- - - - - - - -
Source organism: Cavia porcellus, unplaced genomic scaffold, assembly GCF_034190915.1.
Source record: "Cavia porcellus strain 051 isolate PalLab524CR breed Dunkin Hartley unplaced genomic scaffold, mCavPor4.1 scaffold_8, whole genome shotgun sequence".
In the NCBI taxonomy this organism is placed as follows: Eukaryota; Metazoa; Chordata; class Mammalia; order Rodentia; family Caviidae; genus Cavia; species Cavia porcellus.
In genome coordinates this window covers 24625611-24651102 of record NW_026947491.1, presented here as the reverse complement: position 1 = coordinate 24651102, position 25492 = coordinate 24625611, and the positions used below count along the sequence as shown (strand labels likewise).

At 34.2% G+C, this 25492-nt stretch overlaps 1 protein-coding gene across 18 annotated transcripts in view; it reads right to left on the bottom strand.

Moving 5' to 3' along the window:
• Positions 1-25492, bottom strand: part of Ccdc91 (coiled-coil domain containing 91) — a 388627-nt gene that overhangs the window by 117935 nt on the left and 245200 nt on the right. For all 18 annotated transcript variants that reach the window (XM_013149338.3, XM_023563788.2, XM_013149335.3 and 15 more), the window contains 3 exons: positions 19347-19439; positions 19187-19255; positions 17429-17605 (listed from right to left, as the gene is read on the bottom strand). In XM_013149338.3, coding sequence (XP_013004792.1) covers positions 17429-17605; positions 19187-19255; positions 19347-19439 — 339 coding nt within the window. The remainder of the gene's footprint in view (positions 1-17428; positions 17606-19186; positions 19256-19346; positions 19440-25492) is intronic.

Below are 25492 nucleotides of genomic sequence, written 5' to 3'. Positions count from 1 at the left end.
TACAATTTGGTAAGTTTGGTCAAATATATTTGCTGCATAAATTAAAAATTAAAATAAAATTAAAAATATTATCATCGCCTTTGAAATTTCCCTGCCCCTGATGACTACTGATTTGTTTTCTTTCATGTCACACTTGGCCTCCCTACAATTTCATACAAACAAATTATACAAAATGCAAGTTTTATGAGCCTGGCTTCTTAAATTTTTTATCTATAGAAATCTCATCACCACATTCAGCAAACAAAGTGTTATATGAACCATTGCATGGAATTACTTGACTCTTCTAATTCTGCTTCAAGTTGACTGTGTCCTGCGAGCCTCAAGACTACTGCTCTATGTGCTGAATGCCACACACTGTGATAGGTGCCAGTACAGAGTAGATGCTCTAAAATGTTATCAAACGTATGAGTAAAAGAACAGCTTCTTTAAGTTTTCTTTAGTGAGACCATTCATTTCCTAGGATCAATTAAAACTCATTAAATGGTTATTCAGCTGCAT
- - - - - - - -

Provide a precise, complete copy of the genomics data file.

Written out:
Source organism: Cavia porcellus, unplaced genomic scaffold, assembly GCF_034190915.1.
Source record: "Cavia porcellus strain 051 isolate PalLab524CR breed Dunkin Hartley unplaced genomic scaffold, mCavPor4.1 scaffold_8, whole genome shotgun sequence".
In the NCBI taxonomy this organism is placed as follows: Eukaryota; Metazoa; Chordata; class Mammalia; order Rodentia; family Caviidae; genus Cavia; species Cavia porcellus.
In genome coordinates this window covers 24625611-24651102 of record NW_026947491.1, presented here as the reverse complement: position 1 = coordinate 24651102, position 25492 = coordinate 24625611, and the positions used below count along the sequence as shown (strand labels likewise).

At 34.2% G+C, this 25492-nt stretch overlaps 1 protein-coding gene across 18 annotated transcripts in view; it reads right to left on the bottom strand.

Moving 5' to 3' along the window:
• Positions 1-25492, bottom strand: part of Ccdc91 (coiled-coil domain containing 91) — a 388627-nt gene that overhangs the window by 117935 nt on the left and 245200 nt on the right. For all 18 annotated transcript variants that reach the window (XM_013149338.3, XM_023563788.2, XM_013149335.3 and 15 more), the window contains 3 exons: positions 19347-19439; positions 19187-19255; positions 17429-17605 (listed from right to left, as the gene is read on the bottom strand). In XM_013149338.3, coding sequence (XP_013004792.1) covers positions 17429-17605; positions 19187-19255; positions 19347-19439 — 339 coding nt within the window. The remainder of the gene's footprint in view (positions 1-17428; positions 17606-19186; positions 19256-19346; positions 19440-25492) is intronic.

Below are 25492 nucleotides of genomic sequence, written 5' to 3'. Positions count from 1 at the left end.
TACAATTTGGTAAGTTTGGTCAAATATATTTGCTGCATAAATTAAAAATTAAAATAAAATTAAAAATATTATCATCGCCTTTGAAATTTCCCTGCCCCTGATGACTACTGATTTGTTTTCTTTCATGTCACACTTGGCCTCCCTACAATTTCATACAAACAAATTATACAAAATGCAAGTTTTATGAGCCTGGCTTCTTAAATTTTTTATCTATAGAAATCTCATCACCACATTCAGCAAACAAAGTGTTATATGAACCATTGCATGGAATTACTTGACTCTTCTAATTCTGCTTCAAGTTGACTGTGTCCTGCGAGCCTCAAGACTACTGCTCTATGTGCTGAATGCCACACACTGTGATAGGTGCCAGTACAGAGTAGATGCTCTAAAATGTTATCAAACGTATGAGTAAAAGAACAGCTTCTTTAAGTTTTCTTTAGTGAGACCATTCATTTCCTAGGATCAATTAAAACTCATTAAATGGTTATTCAGCTGCAT